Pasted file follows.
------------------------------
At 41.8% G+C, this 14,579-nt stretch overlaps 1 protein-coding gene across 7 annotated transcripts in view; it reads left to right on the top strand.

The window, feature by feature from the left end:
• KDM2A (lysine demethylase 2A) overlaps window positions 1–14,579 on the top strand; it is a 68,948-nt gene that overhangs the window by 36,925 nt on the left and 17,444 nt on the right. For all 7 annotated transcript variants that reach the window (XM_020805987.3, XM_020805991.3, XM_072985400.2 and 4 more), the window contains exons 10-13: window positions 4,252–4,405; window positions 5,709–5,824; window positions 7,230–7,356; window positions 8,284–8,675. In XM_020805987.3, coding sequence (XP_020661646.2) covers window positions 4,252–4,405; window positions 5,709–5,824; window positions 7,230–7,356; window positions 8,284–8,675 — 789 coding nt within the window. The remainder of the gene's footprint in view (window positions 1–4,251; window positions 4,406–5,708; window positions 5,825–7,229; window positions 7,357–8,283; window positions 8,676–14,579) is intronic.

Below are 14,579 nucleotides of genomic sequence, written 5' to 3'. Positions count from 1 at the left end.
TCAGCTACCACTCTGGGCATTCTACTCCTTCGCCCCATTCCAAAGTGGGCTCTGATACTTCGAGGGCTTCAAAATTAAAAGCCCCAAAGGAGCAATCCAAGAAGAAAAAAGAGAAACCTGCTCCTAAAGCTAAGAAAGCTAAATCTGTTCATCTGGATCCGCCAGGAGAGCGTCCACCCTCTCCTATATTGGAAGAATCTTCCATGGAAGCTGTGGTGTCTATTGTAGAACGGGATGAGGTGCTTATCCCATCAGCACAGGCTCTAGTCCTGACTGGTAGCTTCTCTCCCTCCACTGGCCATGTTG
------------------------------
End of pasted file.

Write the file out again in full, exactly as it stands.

At 41.8% G+C, this 14,579-nt stretch overlaps 1 protein-coding gene across 7 annotated transcripts in view; it reads left to right on the top strand.

The window, feature by feature from the left end:
• KDM2A (lysine demethylase 2A) overlaps window positions 1–14,579 on the top strand; it is a 68,948-nt gene that overhangs the window by 36,925 nt on the left and 17,444 nt on the right. For all 7 annotated transcript variants that reach the window (XM_020805987.3, XM_020805991.3, XM_072985400.2 and 4 more), the window contains exons 10-13: window positions 4,252–4,405; window positions 5,709–5,824; window positions 7,230–7,356; window positions 8,284–8,675. In XM_020805987.3, coding sequence (XP_020661646.2) covers window positions 4,252–4,405; window positions 5,709–5,824; window positions 7,230–7,356; window positions 8,284–8,675 — 789 coding nt within the window. The remainder of the gene's footprint in view (window positions 1–4,251; window positions 4,406–5,708; window positions 5,825–7,229; window positions 7,357–8,283; window positions 8,676–14,579) is intronic.

Below are 14,579 nucleotides of genomic sequence, written 5' to 3'. Positions count from 1 at the left end.
TCAGCTACCACTCTGGGCATTCTACTCCTTCGCCCCATTCCAAAGTGGGCTCTGATACTTCGAGGGCTTCAAAATTAAAAGCCCCAAAGGAGCAATCCAAGAAGAAAAAAGAGAAACCTGCTCCTAAAGCTAAGAAAGCTAAATCTGTTCATCTGGATCCGCCAGGAGAGCGTCCACCCTCTCCTATATTGGAAGAATCTTCCATGGAAGCTGTGGTGTCTATTGTAGAACGGGATGAGGTGCTTATCCCATCAGCACAGGCTCTAGTCCTGACTGGTAGCTTCTCTCCCTCCACTGGCCATGTTG